Powell's life was generally unhappy, marred by drinking, health problems, financial instability, and an unsatisfying marriage that became a triangle when she began a long-standing affair with Coburn "Coby" Gilman around 1930. A number of reviewers, commenting on her diaries, have noted the contrast between the often unpleasant personality that emerges from the entries and the fascination engendered by observing the progress of her writing life in those same pages. Powell's husband died in 1962. She died three years later, less than two weeks before her 68th birthday, and was buried on Hart Island, New York City's potter's field. Interest in her writing fell off rapidly, although, in an assessment of her contribution to 20th-century literature written soon after her death, The New York Times noted: "While Miss Powell's novels were never best-sellers, they attracted devoted admirers in both the United States and England. [Edmund] Wilson called them 'among the most amusing being written, and in this respect quite on a level with those of Anthony Powell, Evelyn Waugh, and Muriel Spark .'" In 1987, after Gore Vidal published an essay on her work in The New York Review of Books, Powell's books were rediscovered. Many of them have since been reissued to glowing critical acclaim, and the first full-length biography of her was published in 1998.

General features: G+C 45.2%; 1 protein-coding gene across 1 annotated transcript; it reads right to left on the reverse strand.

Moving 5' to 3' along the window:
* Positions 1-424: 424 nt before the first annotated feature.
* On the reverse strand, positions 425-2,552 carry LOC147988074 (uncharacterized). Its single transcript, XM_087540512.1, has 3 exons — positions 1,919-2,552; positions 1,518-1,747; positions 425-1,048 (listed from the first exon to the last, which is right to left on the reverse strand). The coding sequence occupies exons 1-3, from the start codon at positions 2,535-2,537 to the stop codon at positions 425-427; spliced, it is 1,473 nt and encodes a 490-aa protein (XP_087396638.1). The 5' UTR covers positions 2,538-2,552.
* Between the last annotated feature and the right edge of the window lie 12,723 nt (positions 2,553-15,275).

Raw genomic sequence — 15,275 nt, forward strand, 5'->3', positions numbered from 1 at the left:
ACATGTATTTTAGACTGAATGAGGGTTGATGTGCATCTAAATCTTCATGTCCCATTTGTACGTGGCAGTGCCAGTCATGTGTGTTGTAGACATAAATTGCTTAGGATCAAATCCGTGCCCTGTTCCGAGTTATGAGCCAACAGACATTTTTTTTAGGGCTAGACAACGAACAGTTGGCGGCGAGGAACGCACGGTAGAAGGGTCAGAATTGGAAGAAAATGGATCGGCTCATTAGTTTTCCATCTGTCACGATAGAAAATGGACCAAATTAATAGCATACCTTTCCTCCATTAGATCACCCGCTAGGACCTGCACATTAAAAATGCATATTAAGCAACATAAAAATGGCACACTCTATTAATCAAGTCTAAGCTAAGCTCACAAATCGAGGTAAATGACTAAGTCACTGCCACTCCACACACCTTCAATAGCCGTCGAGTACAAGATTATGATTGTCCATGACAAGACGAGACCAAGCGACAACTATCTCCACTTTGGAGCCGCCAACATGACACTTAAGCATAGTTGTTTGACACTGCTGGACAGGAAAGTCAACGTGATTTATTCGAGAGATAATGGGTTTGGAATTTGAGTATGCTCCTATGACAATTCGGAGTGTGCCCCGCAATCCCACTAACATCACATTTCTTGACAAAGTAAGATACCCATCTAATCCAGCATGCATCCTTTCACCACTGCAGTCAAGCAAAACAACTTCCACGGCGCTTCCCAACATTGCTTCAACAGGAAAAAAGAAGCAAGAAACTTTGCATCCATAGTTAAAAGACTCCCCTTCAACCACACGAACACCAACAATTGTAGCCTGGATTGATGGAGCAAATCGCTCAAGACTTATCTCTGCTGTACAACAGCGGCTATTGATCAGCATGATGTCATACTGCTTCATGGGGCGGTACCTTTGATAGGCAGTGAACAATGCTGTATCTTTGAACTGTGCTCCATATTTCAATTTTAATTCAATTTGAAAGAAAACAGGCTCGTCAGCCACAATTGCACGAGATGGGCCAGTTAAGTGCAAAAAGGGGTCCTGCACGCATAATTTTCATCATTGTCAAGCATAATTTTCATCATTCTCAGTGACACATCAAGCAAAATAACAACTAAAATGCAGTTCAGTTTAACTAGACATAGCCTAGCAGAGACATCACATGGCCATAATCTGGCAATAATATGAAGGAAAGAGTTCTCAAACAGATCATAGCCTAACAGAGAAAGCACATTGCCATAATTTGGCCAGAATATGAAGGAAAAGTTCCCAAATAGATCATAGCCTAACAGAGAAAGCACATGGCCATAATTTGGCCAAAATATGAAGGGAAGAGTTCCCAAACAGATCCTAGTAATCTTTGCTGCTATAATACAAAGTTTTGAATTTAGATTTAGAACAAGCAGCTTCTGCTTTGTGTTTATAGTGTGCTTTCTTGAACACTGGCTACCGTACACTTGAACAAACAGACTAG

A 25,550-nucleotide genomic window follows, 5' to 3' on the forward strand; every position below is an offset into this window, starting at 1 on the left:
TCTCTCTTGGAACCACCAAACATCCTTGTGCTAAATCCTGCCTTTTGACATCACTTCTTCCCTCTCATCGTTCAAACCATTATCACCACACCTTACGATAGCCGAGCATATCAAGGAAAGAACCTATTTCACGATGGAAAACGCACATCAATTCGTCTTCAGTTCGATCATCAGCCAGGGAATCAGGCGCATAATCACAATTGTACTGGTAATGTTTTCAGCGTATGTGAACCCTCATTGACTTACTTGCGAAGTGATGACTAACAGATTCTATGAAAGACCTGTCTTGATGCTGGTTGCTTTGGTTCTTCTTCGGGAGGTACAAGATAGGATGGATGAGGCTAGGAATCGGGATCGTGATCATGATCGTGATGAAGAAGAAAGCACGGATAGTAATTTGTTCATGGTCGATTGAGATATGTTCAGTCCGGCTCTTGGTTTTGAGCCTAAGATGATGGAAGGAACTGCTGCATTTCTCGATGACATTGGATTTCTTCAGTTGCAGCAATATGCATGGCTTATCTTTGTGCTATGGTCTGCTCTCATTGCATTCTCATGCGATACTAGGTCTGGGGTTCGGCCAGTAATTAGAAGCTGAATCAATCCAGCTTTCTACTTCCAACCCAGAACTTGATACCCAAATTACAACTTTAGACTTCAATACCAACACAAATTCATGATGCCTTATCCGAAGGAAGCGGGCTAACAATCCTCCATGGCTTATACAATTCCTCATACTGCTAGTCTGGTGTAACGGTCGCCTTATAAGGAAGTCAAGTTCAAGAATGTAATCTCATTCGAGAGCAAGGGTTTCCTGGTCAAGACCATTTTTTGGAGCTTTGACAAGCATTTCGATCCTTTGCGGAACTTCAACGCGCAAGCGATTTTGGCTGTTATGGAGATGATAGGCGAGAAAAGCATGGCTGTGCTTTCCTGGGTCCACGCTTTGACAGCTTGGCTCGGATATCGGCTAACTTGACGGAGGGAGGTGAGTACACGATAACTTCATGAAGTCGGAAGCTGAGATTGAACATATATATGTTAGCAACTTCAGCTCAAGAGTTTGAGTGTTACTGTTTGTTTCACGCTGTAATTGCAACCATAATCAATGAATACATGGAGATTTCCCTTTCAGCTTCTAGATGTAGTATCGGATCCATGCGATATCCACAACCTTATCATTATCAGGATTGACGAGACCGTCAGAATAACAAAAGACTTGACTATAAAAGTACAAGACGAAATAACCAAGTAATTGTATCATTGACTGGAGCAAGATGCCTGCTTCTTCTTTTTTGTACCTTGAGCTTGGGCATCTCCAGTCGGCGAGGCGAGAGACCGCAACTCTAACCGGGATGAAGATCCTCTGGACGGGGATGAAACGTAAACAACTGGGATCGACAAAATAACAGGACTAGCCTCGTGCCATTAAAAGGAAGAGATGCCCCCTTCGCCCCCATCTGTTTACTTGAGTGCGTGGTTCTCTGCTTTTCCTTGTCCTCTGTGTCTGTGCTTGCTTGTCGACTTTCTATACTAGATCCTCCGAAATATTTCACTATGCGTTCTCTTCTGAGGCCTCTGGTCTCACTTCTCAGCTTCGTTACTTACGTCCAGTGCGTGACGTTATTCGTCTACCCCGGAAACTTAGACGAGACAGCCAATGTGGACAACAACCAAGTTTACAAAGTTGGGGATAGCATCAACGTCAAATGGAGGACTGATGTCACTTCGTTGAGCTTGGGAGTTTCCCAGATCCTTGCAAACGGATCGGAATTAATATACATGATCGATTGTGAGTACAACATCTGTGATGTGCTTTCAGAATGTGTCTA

sources and suggested reading:
Belles Lettres. Vol. 11. January 1996, pp. 13–14.
Contemporary Authors. First Revision Vol. 5–8. Detroit, MI: Gale Research.
Kunitz, Stanley J., and Howard Haycraft, eds. Twentieth Century Authors. NY: H.W. Wilson, 1942.
Page, Tim. Dawn Powell: A Biography. NY: Holt, 1998.
Powell, Dawn. The Diaries of Dawn Powell, 1931–1965. Edited by Tim Page. Steerforth, 1995.
Publishers Weekly. August 3, 1998, p. 61.
The Women's Review of Books. Vol. XIII, no. 4. January 1996, p. 6.
Don Amerman , freelance writer, Saylorsburg, Pennsylvania